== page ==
Flat-pack furniture has been around for years now, gaining immense popularity a couple decades ago when IKEA stores first swept the nation. Once you assembled the furniture, however, there was no question that you would never be taking it apart — ever. The hardware pieces always outnumbered the furniture components by about 50 to 1 (usually with a few odds and ends left over), and the instructions were pages long and extremely complicated. No one wants to go through that experience more than once.

Henning Stummel's new flat-pack furniture collection arranged in a living room.

But no more. Henning Stummel, an architect based in London, has now designed a leather and birch plywood furniture set called “Nomad,” which packs flat, requires no tools or hardware to put together, is easy to assemble and disassemble, and creates minimal waste upon production.

Quiet Inspiration

Stummel’s story is as simple as his furniture collection. Him and his wife were out shopping for furniture for their Shepherd’s Bush “Tin House,” a home that was itself on the 2016 shortlist for RIBA’s House of the Year prize. The unique structure is made up of a group of pyramid-shaped rooms clad in red metal and artfully arranged around a central courtyard.

Henning Stummel sitting on his new flat-pack sofa.

The shopping spree sparked Stummel’s core design-based beliefs: that buildings and furniture should be built to last, create the least amount of waste possible, and echo the way their source materials were used.

Dissecting Nomad

Stummel’s premier furniture collection consists of the basics that every living room needs: a two-seater sofa, an armchair, and a coffee table. Each piece yields minimal waste and is extremely easy to take apart and pack flat. On top of all that, there are no tools or hardware required to set them up, with no instructions necessary! Stummel says that all that’s needed for set-up is “two minutes of common sense.”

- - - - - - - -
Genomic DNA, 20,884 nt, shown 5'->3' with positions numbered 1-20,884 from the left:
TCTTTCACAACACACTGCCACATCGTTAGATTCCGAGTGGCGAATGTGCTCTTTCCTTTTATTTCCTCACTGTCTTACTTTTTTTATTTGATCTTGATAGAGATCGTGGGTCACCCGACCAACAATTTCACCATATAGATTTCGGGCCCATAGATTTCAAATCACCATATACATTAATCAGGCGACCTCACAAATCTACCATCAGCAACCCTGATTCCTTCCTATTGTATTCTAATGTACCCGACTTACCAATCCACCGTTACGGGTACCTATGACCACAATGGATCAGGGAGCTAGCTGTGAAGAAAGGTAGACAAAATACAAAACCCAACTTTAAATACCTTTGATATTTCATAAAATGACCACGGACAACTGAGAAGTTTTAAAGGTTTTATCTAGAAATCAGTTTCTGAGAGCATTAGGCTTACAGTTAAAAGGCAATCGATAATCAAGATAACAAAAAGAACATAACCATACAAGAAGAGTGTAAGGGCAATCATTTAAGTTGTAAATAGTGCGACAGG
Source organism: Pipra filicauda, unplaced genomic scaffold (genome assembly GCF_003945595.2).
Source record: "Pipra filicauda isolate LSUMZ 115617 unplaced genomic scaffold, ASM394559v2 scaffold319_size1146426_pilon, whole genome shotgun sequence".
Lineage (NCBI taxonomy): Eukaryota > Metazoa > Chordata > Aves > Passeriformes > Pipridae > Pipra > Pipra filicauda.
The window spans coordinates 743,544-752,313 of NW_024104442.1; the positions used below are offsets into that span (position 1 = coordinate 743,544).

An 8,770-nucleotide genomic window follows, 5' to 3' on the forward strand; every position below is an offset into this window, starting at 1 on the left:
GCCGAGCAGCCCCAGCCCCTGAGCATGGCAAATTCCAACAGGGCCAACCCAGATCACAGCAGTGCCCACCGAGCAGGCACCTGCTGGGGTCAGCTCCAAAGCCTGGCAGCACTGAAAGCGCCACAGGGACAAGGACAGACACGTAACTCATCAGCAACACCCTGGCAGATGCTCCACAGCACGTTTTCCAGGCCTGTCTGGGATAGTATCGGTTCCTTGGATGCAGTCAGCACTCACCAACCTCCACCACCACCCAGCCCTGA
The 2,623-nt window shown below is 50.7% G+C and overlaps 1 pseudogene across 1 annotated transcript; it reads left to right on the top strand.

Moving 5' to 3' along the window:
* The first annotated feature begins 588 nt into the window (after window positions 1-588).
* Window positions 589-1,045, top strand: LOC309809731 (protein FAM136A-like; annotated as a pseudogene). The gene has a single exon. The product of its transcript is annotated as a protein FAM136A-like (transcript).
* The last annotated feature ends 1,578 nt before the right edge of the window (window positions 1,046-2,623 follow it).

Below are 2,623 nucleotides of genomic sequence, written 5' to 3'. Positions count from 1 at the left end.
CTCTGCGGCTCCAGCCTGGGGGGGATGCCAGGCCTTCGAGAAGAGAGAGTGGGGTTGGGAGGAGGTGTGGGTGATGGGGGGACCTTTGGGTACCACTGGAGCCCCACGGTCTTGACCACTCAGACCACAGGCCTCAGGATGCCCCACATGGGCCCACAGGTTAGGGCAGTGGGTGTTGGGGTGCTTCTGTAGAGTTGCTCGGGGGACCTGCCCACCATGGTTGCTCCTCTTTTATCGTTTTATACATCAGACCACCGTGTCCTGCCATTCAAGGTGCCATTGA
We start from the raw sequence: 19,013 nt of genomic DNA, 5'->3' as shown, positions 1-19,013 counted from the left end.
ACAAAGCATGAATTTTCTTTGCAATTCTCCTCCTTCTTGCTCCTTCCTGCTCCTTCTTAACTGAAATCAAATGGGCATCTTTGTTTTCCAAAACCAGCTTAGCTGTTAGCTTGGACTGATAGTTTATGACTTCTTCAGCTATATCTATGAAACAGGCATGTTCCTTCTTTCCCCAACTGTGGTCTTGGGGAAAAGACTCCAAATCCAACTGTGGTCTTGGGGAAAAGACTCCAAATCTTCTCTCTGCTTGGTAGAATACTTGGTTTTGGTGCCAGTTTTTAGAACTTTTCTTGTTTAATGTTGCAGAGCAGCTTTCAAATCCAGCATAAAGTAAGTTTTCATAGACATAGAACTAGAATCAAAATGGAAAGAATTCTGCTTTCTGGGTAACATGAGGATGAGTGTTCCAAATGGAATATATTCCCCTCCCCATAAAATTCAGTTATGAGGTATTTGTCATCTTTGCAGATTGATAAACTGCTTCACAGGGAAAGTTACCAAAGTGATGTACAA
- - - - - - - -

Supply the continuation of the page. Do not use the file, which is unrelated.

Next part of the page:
Each piece can be broken up into five 2D cutouts, which Stummel hails as a major victory. “It takes so long to have anything made in England. These 2D cutouts were an epiphany: you can send off a design and get it back the next day,” he says.

A single sheet of birch plywood is used for each piece, with strategic cutting techniques using almost all of each sheet and further keeping waste to a minimum. Stummel explained that five pieces were needed to give the sofa, chair, and table optimum stability and strength. The upholstery for each set of chair and sofa cushions is manufactured from a single leather hide, again with minimal waste in mind.

Comfort is King

Stummel’s a big fan of relaxation, and he wanted to make sure that value was reflected in his furniture. He designed the sofa frame to be strong but supple and incorporated all the right angles for maximum comfort.

Henning Stummel's new flat-pack furniture collection arranged in a living room. Close-up of one of the joints on Henning Stummel's new flat-pack sofa. The flat-pack coffee table featured in Henning Stummel's new "Nomad" furniture collection.

“The frame is just a useful vehicle,” he explains. “The surface is what makes the experience of the sofa; the leather transcends time. That’s where the focus is, where you sit, watch TV, and fall asleep.”

The leather cushions, custom-made by father-and-son design partners Phil and Sam Timings from UpTec, are made from premium aniline cowhide and finished with a solution of oil and wax that creates a naturally distressed, silky-soft surface.

Market Goals

Henning Stummel's new flat-pack furniture collection arranged in a living room.

Stummel believes his easily movable furniture line will attract the young people in London, many of whom live in various rental properties before buying a home. He notes: “That’s why flat-pack is so great. IKEA flat-pack has all these funny little pieces that you need to build it, so you construct it and never take it down. With Nomad, you don’t even need a tool. No glue, no nails; you just slot the pieces together. It’s so easy.”